Here's a little thought experiment that will blow your punk-infected brain: Let's say you decide to go do some karaoke. Totally lame, right, because you get nauseous at the thought of celebrity or idol worship, so why pretend to be a rock star? You're the edgiest punk fan of them all. You have more metal embedded in your face than the victim of a pipe bomb explosion. Your eyes are permanently rolled in the up position to anticipate any future disgust you might have for something that so many people love and adore.
Now imagine that Greg Hetson from Bad Religion walks into the concert hall where you're waiting to see him play and asks you if you'd like to join him on stage as their new lead singer. There wouldn't be enough untapped angst in the world to stop you from squealing so loud that the International Space Station could pick up the signal.
Even the most hardened punk aficionado can't contain their enthusiasm when someone from Social Distortion, Bad Religion or The Dickies strolls in their corner of existence. Well, that's exactly what's going to happen this weekend when the original Punk Rock Karaoke group visits Gas Monkey Live. Oh, and in karaoke terms that makes for a ridiculously large stage, seeing how it's in a 2,000-capacity room.
The concept of the show is exactly what its name implies. A real, live punk band will back up anyone with the gumption to stand in front of a mic and belt out their favorite tune from a list of 400-plus songs by punk staples such as The Clash, The Ramones, Bad Religion, Social Distortion, D.I., The Dickies and a ton of others.
The concept has been replicated right here in Dallas and in other cities with a brave enough punk community. But this incarnation started the trend, having formed in California (that hotbed of punk music) all the back in 1996. Now in its 20th years, PRK includes some very familiar names such as Hetson, guitarist Stan Lee from the Dickies, bass player Edward Tater from D.I. and drummer Derek O'Brien from Social Distortion and Agent Orange.
"They're a really good festival band," says Peter Ore, the talent buyer for Gas Monkey and man responsible for bringing this madness to Dallas this weekend. "They've played on the Warped Tour and Riot Fest. Right now, they just wanted to get out and play a couple of dates so they're just doing this in Denver and Dallas on this run."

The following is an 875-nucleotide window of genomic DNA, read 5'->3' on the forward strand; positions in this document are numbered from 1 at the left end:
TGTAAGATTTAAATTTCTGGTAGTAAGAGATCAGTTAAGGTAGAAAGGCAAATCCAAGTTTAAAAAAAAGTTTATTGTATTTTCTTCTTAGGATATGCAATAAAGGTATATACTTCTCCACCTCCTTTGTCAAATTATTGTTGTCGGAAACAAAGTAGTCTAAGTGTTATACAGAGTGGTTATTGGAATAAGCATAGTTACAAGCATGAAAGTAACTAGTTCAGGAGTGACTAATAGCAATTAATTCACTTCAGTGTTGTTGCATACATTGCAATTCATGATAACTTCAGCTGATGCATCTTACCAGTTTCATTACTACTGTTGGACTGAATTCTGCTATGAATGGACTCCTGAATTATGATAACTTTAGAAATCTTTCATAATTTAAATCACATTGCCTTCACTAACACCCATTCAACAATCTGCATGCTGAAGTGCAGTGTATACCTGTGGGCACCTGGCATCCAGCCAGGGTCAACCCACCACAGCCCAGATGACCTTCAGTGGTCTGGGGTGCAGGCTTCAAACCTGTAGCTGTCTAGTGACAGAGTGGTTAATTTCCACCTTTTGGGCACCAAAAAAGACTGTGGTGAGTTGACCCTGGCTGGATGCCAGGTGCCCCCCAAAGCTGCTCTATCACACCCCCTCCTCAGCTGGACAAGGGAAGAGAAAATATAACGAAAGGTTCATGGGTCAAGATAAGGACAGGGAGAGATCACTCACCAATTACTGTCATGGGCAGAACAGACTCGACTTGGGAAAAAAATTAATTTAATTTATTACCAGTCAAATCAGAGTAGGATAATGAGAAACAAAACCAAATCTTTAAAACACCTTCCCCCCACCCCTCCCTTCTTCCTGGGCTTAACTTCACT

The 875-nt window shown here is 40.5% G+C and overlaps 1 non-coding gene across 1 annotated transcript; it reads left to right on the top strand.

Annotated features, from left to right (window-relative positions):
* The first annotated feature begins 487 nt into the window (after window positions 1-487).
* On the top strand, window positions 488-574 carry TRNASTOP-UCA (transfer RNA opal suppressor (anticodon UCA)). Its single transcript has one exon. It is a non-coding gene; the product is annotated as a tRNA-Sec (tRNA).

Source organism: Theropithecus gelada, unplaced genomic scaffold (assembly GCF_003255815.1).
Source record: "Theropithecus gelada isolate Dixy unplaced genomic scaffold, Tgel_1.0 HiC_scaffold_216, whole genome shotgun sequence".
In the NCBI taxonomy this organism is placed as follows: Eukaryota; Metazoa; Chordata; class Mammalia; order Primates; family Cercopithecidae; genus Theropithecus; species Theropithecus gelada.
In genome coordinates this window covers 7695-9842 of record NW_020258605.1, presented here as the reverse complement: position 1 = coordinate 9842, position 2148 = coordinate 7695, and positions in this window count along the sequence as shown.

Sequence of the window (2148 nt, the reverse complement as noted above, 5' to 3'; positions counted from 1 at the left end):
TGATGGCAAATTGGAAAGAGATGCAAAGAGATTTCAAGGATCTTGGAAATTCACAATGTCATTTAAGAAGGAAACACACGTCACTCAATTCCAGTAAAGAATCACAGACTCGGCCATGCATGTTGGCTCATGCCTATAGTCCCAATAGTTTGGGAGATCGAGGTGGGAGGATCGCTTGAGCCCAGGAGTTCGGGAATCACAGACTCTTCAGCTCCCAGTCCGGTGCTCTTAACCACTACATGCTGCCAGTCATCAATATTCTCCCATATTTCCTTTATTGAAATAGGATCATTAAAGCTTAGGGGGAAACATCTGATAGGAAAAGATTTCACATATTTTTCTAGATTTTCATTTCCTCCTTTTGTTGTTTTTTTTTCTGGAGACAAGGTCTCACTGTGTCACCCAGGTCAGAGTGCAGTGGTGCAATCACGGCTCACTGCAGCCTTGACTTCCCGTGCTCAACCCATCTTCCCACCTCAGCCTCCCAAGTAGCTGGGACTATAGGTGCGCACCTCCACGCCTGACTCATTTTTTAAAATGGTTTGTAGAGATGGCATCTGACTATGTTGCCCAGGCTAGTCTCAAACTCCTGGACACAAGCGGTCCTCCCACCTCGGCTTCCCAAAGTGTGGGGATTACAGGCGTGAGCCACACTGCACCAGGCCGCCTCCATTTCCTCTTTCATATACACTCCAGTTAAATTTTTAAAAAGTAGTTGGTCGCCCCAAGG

Ore said he first saw the punk karaoke supergroup on the Warped Tour and described the unique show they put together as "quite entertaining to say the least."
Karaoke can already be a pretty stressful experience to subject ones self to. Add in the fact that a total stranger is fronting such a storied and revered group of musicians gives it a fun sense of danger from song to song. But then that, in its own way, helps give the whole thing an extra "punk" edge.
"It could be a beautiful disaster or it could just be amazing," Ore explains. "You get some people who go up there who sing and they know every word to their favorite punk rock song and don't need a lyric sheet and just destroy it. Then you get the drunk guy warbling a classic Ramones tune and everyone wants to throw bottles. That's the beauty of it."
If you like this story, consider signing up for our email newsletters.
SHOW ME HOW
You have successfully signed up for your selected newsletter(s) - please keep an eye on your mailbox, we're movin' in!
The atmosphere of the PRK shows aims for a huge party where anyone can have a good time regardless of the caliber of the singer, which is why the Gas Monkey has lowered its ticket prices just for this show.
The fact that most of them will be singing songs by the musicians who first recorded them presents its own thrill. "To actually get up there and sing a Bad Religion song with a guy from Bad Religion is pretty badass," Ore says.
DC9 AT NIGHT'S GREATEST HITS
50 Signs You've Been Partying Too Long in Denton Florida Georgia Line Danced on the Grave of Country at Gexa on Saturday HOT 93.3 FM Has Already Given Up on Classic Hip Hop The 50 Best Red Dirt Texas Country Songs The Best Places in Dallas to Go When You're Stoned